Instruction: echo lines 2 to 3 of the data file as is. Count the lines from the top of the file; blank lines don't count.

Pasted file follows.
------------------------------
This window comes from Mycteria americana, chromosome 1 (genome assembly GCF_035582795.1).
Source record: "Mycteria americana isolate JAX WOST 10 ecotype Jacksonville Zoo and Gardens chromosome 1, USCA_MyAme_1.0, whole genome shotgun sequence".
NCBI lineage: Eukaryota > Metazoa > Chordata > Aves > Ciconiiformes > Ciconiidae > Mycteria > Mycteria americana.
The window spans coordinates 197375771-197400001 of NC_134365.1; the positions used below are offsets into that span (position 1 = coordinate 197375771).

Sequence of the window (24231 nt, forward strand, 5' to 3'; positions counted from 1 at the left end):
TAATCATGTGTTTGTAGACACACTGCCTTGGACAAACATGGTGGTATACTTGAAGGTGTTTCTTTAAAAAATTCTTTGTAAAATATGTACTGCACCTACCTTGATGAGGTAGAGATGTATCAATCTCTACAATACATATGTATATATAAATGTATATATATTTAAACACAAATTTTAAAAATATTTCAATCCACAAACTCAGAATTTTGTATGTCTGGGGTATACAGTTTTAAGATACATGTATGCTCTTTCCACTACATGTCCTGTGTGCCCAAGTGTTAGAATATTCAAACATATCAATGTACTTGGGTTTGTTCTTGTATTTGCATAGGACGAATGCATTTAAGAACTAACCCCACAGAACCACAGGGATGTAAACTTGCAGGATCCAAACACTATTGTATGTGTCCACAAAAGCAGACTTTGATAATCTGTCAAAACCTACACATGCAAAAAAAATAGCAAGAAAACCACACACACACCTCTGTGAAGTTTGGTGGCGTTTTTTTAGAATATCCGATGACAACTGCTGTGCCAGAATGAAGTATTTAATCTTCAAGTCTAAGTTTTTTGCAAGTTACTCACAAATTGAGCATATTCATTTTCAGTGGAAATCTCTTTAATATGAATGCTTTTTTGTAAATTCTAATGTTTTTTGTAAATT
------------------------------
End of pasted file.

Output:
Source record: "Mycteria americana isolate JAX WOST 10 ecotype Jacksonville Zoo and Gardens chromosome 1, USCA_MyAme_1.0, whole genome shotgun sequence".
NCBI lineage: Eukaryota > Metazoa > Chordata > Aves > Ciconiiformes > Ciconiidae > Mycteria > Mycteria americana.